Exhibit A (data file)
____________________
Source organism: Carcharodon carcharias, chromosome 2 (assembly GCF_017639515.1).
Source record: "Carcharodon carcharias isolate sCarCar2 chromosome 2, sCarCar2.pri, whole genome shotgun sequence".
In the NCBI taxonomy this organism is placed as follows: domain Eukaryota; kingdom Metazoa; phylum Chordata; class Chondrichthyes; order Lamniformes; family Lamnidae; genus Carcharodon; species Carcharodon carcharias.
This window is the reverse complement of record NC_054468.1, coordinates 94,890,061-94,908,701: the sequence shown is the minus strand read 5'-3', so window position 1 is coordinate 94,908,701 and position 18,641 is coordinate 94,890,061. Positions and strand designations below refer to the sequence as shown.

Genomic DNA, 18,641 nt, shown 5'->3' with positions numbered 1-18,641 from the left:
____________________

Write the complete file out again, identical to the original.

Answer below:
Source organism: Carcharodon carcharias, chromosome 2 (assembly GCF_017639515.1).
Source record: "Carcharodon carcharias isolate sCarCar2 chromosome 2, sCarCar2.pri, whole genome shotgun sequence".
In the NCBI taxonomy this organism is placed as follows: domain Eukaryota; kingdom Metazoa; phylum Chordata; class Chondrichthyes; order Lamniformes; family Lamnidae; genus Carcharodon; species Carcharodon carcharias.
This window is the reverse complement of record NC_054468.1, coordinates 94,890,061-94,908,701: the sequence shown is the minus strand read 5'-3', so window position 1 is coordinate 94,908,701 and position 18,641 is coordinate 94,890,061. Positions and strand designations below refer to the sequence as shown.

Genomic DNA, 18,641 nt, shown 5'->3' with positions numbered 1-18,641 from the left: